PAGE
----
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Her Campus / Addie Abujade
Sex + Relationships

What It’s Like to Be Asexual & Sex-Positive

If the dating world wasn’t already scary enough, it’s a lot harder to navigate when you are on the asexual spectrum. We are frequently overlooked and misunderstood not just in the heteronormative world, but also within LGBTQIA+ circles. As an asexual person, I have been met with confusion a number of times when I tell people that I am also sex-positive. But how can those two co-exist? Doesn’t asexual mean you choose not to have sex? The answer to both of those questions is No. Asexuality does not mean celibate and sex-positivity does not exclude asexuality, and this piece will clear up those misconceptions.

The ace spectrum


Girl hiking
Photo by Holly Mandarich from Unsplash

There are a multitude of labels that fall on the asexual spectrum (commonly referred to as “a-spec).” With labels ranging from “asexual/aromantic” to “grey-asexual/greyromantic” and “demisexual/demiromantic,” there are many places one can fall on the spectrum depending on what types of attraction — or lack thereof — we experience. Asexual/aromantic simply means that a person does not always experience sexual or romantic attraction. Grey-asexual/greyromantic is when a person falls in some area between asexual and sexual, or aromantic and romantic. Demisexual/demiromantic is when people require an emotional connection that develops over time in order to experience sexual attraction or romantic attraction with a partner. 

I personally identify as asexual and demiromantic. This means that I do not experience sexual attraction, but I do experience secondary romantic attraction. I need to have a deep emotional connection that is formed over time with people in order to experience any form of romantic attraction to them. 

This has made me extremely picky when it comes to dating. I am not on dating apps, because they always trigger my anxiety and enhance my insecurities. I have stepped away from the dating world in order to take care of myself mentally. If I actively search for a partner because of social pressure, and not because I genuinely want to, that would be a complete waste of my time and energy. It would not be fair to my hypothetical partner either.

So what does sex-positive actually mean?


person holding red pomelo fruit
Photo by Taras Chernus from Unsplash

When we hear the term “sex-positive,” what often comes to mind is the concept of embracing all forms of sexuality and sex as natural parts of life. This is true, but what often gets forgotten about the sex-positive movement is that it is also about challenging harmful norms and stereotypes about sex and sexuality. This is where asexuality fits into the narrative.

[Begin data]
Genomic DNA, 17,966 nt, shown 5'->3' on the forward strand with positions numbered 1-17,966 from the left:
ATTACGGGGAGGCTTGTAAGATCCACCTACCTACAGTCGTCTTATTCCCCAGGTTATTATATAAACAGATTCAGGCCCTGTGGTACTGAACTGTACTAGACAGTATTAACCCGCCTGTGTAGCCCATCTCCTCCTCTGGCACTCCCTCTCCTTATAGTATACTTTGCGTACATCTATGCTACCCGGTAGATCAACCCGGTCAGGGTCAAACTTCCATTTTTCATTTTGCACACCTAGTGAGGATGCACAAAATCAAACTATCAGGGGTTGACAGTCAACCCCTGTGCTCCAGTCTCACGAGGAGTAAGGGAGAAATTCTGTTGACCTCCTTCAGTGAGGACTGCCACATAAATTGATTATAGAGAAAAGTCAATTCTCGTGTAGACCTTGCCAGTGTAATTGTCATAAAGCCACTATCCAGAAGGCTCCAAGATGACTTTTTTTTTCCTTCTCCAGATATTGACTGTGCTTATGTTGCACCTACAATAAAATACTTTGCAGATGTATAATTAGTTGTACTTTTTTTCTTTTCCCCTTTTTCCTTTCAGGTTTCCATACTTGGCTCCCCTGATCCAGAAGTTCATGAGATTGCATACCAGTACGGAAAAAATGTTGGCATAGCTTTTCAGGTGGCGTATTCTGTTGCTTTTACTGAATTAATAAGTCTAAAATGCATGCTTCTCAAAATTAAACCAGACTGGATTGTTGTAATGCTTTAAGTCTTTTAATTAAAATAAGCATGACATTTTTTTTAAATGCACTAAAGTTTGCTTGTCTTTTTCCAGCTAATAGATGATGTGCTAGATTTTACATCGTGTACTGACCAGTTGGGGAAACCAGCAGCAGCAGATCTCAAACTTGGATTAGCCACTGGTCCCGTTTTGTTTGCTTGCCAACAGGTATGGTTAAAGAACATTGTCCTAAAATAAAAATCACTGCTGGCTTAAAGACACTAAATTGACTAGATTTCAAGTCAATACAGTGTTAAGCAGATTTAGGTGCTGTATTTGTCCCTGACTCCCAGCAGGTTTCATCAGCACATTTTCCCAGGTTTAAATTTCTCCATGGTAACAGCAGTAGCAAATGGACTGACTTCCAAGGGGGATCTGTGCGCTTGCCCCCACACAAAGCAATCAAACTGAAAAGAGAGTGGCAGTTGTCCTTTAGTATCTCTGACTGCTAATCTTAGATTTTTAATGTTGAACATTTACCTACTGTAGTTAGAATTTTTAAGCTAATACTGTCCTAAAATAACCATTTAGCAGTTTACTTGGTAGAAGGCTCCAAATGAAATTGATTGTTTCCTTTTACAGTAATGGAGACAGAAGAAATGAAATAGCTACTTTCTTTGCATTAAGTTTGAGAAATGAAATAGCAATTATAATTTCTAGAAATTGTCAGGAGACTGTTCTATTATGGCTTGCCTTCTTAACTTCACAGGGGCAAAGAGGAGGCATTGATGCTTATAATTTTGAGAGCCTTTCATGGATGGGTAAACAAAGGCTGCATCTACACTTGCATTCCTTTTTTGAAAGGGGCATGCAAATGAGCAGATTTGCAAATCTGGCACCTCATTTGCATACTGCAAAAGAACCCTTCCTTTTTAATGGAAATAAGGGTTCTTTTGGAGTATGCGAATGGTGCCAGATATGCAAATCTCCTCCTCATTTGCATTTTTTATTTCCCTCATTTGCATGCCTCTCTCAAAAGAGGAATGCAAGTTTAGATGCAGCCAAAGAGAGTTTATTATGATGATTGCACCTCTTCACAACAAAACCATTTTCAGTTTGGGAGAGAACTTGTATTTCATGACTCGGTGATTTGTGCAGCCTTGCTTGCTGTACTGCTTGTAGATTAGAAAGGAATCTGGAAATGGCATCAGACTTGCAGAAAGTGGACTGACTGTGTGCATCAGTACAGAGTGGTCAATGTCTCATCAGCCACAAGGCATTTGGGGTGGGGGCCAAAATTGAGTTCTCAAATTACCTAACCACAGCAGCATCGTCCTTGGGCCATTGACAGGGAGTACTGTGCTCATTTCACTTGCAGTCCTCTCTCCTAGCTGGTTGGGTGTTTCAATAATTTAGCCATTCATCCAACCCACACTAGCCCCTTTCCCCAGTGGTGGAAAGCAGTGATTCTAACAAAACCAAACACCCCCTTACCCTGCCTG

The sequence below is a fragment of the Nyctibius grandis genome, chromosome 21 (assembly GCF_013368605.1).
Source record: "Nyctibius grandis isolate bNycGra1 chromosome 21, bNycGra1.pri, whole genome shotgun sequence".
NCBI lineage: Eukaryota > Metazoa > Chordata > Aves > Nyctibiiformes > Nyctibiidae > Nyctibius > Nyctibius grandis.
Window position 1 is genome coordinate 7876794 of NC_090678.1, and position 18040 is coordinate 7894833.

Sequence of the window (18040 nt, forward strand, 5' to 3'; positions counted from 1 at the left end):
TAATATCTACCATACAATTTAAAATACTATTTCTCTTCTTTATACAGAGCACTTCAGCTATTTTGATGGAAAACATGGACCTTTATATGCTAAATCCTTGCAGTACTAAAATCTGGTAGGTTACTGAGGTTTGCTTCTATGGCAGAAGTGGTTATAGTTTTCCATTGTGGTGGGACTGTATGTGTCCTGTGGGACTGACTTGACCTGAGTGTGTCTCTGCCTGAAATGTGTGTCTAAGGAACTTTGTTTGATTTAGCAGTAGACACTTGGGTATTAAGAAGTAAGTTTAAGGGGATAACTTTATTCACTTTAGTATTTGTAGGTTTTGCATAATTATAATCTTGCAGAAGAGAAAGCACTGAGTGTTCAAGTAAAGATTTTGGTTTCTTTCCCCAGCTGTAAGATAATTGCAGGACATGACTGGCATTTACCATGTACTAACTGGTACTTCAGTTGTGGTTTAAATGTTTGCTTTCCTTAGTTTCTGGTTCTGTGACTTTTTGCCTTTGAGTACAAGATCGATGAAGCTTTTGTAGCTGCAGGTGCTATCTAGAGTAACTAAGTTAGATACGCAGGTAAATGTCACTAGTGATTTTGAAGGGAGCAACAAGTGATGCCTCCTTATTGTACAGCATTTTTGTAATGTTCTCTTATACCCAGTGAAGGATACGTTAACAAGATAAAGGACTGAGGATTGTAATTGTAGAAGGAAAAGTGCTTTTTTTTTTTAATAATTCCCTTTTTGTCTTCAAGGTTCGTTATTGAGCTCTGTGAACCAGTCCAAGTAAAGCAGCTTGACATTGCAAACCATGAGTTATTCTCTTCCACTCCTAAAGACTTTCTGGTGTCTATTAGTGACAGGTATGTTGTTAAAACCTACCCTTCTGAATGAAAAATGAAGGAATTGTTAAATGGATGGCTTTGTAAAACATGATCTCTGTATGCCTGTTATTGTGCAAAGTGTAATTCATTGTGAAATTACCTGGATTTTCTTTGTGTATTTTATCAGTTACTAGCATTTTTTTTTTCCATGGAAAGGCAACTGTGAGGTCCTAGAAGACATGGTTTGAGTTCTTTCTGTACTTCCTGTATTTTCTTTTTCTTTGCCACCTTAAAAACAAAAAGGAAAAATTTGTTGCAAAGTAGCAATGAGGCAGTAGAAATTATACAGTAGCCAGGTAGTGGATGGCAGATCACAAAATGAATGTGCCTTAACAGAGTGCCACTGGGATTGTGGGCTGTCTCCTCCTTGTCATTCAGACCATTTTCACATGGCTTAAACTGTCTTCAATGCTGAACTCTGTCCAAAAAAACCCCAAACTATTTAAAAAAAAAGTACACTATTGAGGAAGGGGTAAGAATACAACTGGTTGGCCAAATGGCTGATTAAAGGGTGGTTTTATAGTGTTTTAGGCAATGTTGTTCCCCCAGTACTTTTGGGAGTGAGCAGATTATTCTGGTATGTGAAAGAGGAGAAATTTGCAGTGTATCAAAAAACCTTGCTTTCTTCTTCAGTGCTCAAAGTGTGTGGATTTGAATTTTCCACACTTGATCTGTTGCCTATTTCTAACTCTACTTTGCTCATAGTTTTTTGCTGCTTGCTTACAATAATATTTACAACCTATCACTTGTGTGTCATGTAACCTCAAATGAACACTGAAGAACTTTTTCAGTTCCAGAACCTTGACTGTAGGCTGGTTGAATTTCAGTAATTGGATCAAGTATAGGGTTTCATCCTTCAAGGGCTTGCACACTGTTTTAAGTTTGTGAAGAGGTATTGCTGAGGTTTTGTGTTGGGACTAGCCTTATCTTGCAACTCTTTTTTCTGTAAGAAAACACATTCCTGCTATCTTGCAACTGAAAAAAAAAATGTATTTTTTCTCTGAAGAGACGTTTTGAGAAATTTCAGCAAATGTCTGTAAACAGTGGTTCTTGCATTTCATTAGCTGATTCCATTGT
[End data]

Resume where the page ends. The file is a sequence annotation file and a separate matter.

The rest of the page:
Asexuality and celibacy are not the same thing. There are many a-spec people who are also sexually active, and there are also many a-spec people who are not, but that does not mean that we all have an aversion to sex. I am a very sex-positive and sexually liberated person. I am always willing to immerse myself in sex-positive spaces and also engage in meaningful conversations about kink, BDSM, and sex work. 

One of the biggest misconceptions about a-spec people is that we are prudes who have an aversion to sex and everything else related to it. Not only is this false, but it is incredibly damaging to the ace community. Pop cultural representation of people on the ace spectrum is still very sparse. The entire movie revolves around desperate attempts to try and get the protagonist laid, rather than examining whether or not he actually wants to have sex. Not only do movies like The 40-Year-Old Virgin — which shames its protagonist for not having sex — trivialize asexuality, but they also make a mockery of people who aren’t sexually active. 

Related: Think You’re Queer? Then You’re Queer (If You Wanna Be)

The only accurate representation I have seen of asexual people in pop culture is the character Todd from the show BoJack Horseman. He goes through a period of unsureness and eventually comes out on the show, making for an unprecedented portrayal of asexuality. But that is still only one version of the experience. Not every person on the asexual spectrum is as sex-repulsed as Todd is.

People on the asexual spectrum possess a variety of individual experiences. No asexual person is the same. We are not a monolith. We are a diverse group of people. And many of us are also sex-positive, whether we have sexual experience or not.

Isabel Corp

New School '21

Isabel Corp is a third-year Literary Studies major with a concentration in non-fiction writing at Eugene Lang College. Isabel writes about Sex and Relationships & Culture, and her writing can also be found in the blog of the non-profit LGBTQ+ organization, Family Equality.
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